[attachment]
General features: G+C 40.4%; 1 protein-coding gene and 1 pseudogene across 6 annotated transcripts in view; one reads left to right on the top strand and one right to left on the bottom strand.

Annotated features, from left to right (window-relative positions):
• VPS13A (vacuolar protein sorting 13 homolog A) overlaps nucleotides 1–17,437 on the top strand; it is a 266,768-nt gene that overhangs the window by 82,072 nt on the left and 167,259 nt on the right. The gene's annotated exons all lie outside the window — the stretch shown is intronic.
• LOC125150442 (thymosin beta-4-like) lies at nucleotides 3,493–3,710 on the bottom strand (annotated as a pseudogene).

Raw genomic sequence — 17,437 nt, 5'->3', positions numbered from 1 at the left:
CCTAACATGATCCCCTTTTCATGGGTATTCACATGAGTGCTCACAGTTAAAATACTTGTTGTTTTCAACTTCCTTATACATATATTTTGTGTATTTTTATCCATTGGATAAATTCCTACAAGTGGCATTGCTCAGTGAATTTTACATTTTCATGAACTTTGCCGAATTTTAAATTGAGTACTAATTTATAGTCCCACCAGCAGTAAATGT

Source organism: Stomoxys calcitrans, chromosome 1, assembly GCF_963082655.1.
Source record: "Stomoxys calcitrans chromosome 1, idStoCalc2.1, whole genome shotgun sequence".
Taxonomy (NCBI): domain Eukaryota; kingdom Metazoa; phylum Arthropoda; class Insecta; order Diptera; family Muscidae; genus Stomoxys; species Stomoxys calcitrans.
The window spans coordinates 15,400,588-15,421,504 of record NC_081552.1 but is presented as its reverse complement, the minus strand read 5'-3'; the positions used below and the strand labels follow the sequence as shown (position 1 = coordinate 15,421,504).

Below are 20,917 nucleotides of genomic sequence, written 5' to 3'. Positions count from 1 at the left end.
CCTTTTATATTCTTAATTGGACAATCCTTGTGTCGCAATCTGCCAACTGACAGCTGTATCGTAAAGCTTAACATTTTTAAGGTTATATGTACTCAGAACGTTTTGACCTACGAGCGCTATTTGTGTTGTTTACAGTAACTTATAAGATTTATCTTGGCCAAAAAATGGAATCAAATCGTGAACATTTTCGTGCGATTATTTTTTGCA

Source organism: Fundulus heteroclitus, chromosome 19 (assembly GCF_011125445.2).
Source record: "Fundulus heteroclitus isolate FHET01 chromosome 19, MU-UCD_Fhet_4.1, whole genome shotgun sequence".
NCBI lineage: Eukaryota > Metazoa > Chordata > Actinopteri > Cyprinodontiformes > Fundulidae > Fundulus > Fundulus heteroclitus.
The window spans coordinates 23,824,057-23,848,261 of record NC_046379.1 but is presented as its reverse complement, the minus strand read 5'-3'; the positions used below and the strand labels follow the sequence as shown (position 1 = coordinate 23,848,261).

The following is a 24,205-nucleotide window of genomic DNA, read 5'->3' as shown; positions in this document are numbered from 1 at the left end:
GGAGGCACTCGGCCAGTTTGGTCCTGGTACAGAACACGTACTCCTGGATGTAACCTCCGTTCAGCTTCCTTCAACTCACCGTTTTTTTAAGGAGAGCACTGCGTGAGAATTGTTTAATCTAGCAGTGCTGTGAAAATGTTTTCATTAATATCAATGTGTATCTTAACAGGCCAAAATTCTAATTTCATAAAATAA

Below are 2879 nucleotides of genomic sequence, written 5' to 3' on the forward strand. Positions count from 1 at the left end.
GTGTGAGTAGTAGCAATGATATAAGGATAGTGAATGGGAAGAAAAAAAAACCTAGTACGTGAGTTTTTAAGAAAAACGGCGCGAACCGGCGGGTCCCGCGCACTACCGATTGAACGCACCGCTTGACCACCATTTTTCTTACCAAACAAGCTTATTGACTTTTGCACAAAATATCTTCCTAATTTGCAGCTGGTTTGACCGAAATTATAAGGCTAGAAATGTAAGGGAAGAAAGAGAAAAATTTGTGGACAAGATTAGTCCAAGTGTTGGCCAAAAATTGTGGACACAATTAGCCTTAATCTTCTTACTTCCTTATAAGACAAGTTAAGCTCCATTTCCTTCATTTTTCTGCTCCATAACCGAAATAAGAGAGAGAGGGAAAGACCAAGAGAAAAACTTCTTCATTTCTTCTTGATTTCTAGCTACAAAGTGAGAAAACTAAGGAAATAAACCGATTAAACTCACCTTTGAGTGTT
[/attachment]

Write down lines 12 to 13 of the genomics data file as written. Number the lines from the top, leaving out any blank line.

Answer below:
CCTTTTATATTCTTAATTGGACAATCCTTGTGTCGCAATCTGCCAACTGACAGCTGTATCGTAAAGCTTAACATTTTTAAGGTTATATGTACTCAGAACGTTTTGACCTACGAGCGCTATTTGTGTTGTTTACAGTAACTTATAAGATTTATCTTGGCCAAAAAATGGAATCAAATCGTGAACATTTTCGTGCGATTATTTTTTGCA

Source organism: Fundulus heteroclitus, chromosome 19 (assembly GCF_011125445.2).